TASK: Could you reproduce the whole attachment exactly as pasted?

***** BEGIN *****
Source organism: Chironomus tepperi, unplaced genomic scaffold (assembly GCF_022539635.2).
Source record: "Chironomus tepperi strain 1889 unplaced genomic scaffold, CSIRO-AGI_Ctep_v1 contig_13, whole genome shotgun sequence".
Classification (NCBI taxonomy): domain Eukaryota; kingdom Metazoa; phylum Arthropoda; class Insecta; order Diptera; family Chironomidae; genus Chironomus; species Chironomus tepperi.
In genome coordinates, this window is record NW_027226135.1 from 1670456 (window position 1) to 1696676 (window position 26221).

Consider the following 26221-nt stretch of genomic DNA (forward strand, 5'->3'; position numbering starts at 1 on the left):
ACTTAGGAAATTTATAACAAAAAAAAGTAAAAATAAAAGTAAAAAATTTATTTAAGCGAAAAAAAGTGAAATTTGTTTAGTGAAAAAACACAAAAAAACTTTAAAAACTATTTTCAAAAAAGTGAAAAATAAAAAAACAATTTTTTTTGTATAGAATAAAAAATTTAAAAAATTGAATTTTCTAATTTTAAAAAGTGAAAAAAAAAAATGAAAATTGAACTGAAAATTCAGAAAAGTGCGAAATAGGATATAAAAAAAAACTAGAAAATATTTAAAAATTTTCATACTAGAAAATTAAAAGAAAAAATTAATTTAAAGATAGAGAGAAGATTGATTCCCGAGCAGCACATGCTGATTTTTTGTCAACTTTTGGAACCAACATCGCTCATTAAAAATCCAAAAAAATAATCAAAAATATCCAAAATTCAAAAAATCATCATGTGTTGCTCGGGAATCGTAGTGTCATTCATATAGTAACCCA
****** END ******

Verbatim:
Source organism: Chironomus tepperi, unplaced genomic scaffold (assembly GCF_022539635.2).
Source record: "Chironomus tepperi strain 1889 unplaced genomic scaffold, CSIRO-AGI_Ctep_v1 contig_13, whole genome shotgun sequence".
Classification (NCBI taxonomy): domain Eukaryota; kingdom Metazoa; phylum Arthropoda; class Insecta; order Diptera; family Chironomidae; genus Chironomus; species Chironomus tepperi.
In genome coordinates, this window is record NW_027226135.1 from 1670456 (window position 1) to 1696676 (window position 26221).

Consider the following 26221-nt stretch of genomic DNA (forward strand, 5'->3'; position numbering starts at 1 on the left):
ACTTAGGAAATTTATAACAAAAAAAAGTAAAAATAAAAGTAAAAAATTTATTTAAGCGAAAAAAAGTGAAATTTGTTTAGTGAAAAAACACAAAAAAACTTTAAAAACTATTTTCAAAAAAGTGAAAAATAAAAAAACAATTTTTTTTGTATAGAATAAAAAATTTAAAAAATTGAATTTTCTAATTTTAAAAAGTGAAAAAAAAAAATGAAAATTGAACTGAAAATTCAGAAAAGTGCGAAATAGGATATAAAAAAAAACTAGAAAATATTTAAAAATTTTCATACTAGAAAATTAAAAGAAAAAATTAATTTAAAGATAGAGAGAAGATTGATTCCCGAGCAGCACATGCTGATTTTTTGTCAACTTTTGGAACCAACATCGCTCATTAAAAATCCAAAAAAATAATCAAAAATATCCAAAATTCAAAAAATCATCATGTGTTGCTCGGGAATCGTAGTGTCATTCATATAGTAACCCA